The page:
NewsNew CIC Standards Group Looks To Tackle the ‘Uncertainty,...

New CIC Standards Group Looks To Tackle the ‘Uncertainty, Misconceptions, And Taboos’ Of A Century Of Prohibition

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IN July this year Elisabetta Faenza was appointed chair of the recently-formed UK Cannabis Industry Council’s (CIC) Standards Group, whose 39 members drawn from CBD, hemp and medicinal cannabis companies, the legal profession and researchers, have been tasked with creating a level playing field for the country’s legal hemp and cannabis industry based on clear guidelines and consistent legislation.

Here Elisabetta – tells BusinessCann what legislative changes the CIC’s Standards Group is looking to influence here in the UK.

‘BEING appointed chair of the Cannabis Industry Council’s Standards Group has been first and foremost a huge honour – but also one that holds a personal resonance.

I was born with a rare genetic condition – so exceptional it doesn’t even have a name. My parents were told I wouldn’t reach adulthood and that I would suffer from painful, life threatening conditions.

Fifty six years on and I have beaten the odds. But it has come at a cost – financially for my parents and emotionally for myself and my siblings.

Having defied the medics gloomy predictions I made a vow, to create a world where people’s health outcomes aren’t based on their ability to pay, and where parents aren’t forced to sell or mortgage their home to secure life-saving treatment for their child, as mine had to.

A side effect of my condition is that I naturally produce more endocannabinoids than normal people. It is this quirk I believe that has helped me recover from multiple strokes.

But it also means I can’t take off-the-shelf drugs and have to rely on alternative medicines.  

Early on I discovered how variable those alternatives can be.

Harmonised And Robust Regulatory System

This has fed my interest in raising standards and achieving a harmonised and robust regulatory system that creates a workable, fair and equal chance for those involved in the legal cannabis industry.

Cannabis is one of the world’s oldest medicinal drugs. But a century of prohibition means we are now witnessing the birth of an entirely new sector bringing with it uncertainty, misconception, taboos and often poorly thought-out legislation and guidelines as governments across the globe try to get to grips with cannabis reform.

The CIC launched in the summer with the aim of driving meaningful change within the UK’s cannabis and CBD sectors. A big part of that involves modernising the UK’s conflicting and outdated cannabis legislation.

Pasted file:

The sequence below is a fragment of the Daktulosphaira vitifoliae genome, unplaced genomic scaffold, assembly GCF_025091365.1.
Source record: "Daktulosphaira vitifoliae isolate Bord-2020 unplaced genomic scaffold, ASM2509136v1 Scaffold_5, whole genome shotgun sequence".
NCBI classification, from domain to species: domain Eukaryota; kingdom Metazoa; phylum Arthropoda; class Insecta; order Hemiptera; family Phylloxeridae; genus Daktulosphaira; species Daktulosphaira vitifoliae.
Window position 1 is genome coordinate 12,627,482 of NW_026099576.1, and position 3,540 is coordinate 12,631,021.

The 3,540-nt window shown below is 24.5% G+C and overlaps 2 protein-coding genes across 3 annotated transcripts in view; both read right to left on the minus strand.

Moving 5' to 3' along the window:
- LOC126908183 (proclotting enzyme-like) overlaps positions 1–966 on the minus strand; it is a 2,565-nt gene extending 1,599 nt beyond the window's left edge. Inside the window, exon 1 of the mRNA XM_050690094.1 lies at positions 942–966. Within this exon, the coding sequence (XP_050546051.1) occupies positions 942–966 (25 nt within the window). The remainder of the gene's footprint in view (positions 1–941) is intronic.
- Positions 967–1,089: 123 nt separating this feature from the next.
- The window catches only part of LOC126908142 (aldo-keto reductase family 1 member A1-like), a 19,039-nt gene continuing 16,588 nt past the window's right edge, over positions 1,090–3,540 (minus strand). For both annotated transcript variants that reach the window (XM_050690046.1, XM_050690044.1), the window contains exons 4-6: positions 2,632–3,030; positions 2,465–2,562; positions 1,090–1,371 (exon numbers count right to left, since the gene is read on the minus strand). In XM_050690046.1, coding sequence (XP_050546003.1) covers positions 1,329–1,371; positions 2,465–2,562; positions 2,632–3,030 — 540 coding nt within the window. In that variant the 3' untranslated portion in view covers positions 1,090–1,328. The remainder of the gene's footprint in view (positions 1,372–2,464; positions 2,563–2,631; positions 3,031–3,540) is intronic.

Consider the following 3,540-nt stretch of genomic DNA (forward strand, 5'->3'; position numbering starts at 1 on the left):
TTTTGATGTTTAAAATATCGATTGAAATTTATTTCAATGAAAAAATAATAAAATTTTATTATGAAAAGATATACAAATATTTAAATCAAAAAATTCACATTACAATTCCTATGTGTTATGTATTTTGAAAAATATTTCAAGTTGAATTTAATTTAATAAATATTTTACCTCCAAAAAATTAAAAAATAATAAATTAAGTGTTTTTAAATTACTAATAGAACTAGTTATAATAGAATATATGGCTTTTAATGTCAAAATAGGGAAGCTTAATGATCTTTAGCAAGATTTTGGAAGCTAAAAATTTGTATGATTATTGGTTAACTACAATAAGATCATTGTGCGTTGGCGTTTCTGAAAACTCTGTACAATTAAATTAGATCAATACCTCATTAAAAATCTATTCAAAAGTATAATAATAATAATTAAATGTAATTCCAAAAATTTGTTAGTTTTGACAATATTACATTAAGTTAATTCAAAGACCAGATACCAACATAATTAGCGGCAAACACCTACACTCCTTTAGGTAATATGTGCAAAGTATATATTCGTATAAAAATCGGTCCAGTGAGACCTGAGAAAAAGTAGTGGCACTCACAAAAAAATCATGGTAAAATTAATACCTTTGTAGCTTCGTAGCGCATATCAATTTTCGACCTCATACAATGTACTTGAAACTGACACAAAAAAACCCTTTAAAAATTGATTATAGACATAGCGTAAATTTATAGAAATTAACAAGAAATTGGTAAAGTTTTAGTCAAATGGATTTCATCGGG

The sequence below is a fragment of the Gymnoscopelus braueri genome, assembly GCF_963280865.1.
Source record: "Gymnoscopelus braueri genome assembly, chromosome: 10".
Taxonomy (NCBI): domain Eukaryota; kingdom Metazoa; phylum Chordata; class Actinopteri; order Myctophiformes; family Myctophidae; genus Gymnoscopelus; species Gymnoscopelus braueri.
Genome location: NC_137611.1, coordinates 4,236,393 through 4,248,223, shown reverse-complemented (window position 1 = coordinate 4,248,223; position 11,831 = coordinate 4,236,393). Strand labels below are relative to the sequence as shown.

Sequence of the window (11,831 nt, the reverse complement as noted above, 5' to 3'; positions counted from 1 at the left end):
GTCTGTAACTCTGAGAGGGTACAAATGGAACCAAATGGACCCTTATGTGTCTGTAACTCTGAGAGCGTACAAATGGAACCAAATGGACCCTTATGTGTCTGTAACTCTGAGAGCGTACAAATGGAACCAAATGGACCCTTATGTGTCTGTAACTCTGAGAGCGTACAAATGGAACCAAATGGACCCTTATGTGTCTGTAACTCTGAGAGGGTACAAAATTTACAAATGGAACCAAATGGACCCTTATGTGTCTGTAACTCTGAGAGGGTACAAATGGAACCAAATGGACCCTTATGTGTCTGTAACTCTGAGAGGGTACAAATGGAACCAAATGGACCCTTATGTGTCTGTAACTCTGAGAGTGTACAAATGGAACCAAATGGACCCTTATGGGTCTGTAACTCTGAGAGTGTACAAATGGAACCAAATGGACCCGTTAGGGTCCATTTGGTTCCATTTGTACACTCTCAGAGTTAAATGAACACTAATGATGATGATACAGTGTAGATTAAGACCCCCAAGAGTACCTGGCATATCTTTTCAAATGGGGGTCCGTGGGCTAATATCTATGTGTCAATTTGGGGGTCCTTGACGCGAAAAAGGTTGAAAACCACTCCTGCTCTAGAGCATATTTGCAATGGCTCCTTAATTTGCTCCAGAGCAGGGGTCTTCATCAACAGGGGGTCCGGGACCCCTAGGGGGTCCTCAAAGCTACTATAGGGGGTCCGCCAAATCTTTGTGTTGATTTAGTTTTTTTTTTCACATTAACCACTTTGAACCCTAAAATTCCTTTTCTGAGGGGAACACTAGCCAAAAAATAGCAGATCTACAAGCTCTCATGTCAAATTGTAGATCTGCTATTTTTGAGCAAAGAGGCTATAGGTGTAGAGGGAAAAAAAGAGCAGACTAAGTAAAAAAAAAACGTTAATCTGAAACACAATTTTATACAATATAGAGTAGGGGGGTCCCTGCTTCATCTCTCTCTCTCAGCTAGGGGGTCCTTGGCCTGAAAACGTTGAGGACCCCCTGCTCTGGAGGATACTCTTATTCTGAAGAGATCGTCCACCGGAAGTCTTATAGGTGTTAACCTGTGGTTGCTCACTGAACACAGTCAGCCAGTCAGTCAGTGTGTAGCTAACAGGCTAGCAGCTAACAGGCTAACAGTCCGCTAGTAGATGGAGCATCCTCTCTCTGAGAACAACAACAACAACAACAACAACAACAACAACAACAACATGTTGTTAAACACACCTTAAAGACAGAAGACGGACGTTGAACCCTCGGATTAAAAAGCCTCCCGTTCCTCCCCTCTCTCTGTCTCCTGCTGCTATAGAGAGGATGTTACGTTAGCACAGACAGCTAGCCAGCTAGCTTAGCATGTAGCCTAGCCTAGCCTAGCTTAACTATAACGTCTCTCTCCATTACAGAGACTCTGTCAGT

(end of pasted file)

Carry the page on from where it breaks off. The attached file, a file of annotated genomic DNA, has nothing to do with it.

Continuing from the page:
It won’t be easy. Rome wasn’t built in a day and the wheels of government turn slowly.

Three Key Areas

But the Standards Group has already identified three key areas its wants to focus on as the CIC begins to move forward with its plans to foster a sustainable cannabis industry.

These are production, supply, and testing and analytical standards. Long-term targets will include environmental and fair trading standards, international trade, sector specific values and guidance, compliance and procedures.

Elisabetta Faenza

Within those three areas we have set ourselves a number of goals. The first is to clarify the existing standards within legislation or the official guidance documents and make those available, where possible, in plain language to members. One of the things we see is that the wording can be ambiguous and people can put their own slant on it to suit their idea of what they want to do, rather than the reality.

We also want to identify areas where standards either don’t exist, conflict, are ambiguous or are unworkable. I think that will be where the bulk of our work lies.

The third point will be to open talks with agencies and other stakeholders to discover the evidence base for contentious legislation or standards. 

It allows you to ask the regulator why they have decided that 1mg or 0.3% is the threshold? What was the evidence that led to that decision? What you often find is that the data is old, has been superseded or was never based on anything peer reviewed. It was someone’s opinion back in the heyday on the war on drugs and has become Gospel.